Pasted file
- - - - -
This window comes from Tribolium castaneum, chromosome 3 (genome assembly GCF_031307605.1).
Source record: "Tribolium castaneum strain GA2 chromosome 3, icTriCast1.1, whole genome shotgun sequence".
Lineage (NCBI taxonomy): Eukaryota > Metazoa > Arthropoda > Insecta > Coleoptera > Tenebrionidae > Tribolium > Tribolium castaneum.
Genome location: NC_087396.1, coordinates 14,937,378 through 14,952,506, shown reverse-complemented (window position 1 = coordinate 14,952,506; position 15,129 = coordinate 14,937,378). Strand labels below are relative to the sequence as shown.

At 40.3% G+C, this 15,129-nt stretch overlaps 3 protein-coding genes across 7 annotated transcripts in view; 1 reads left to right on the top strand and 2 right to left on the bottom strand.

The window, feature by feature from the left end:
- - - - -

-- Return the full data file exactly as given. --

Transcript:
This window comes from Tribolium castaneum, chromosome 3 (genome assembly GCF_031307605.1).
Source record: "Tribolium castaneum strain GA2 chromosome 3, icTriCast1.1, whole genome shotgun sequence".
Lineage (NCBI taxonomy): Eukaryota > Metazoa > Arthropoda > Insecta > Coleoptera > Tenebrionidae > Tribolium > Tribolium castaneum.
Genome location: NC_087396.1, coordinates 14,937,378 through 14,952,506, shown reverse-complemented (window position 1 = coordinate 14,952,506; position 15,129 = coordinate 14,937,378). Strand labels below are relative to the sequence as shown.

At 40.3% G+C, this 15,129-nt stretch overlaps 3 protein-coding genes across 7 annotated transcripts in view; 1 reads left to right on the top strand and 2 right to left on the bottom strand.

The window, feature by feature from the left end: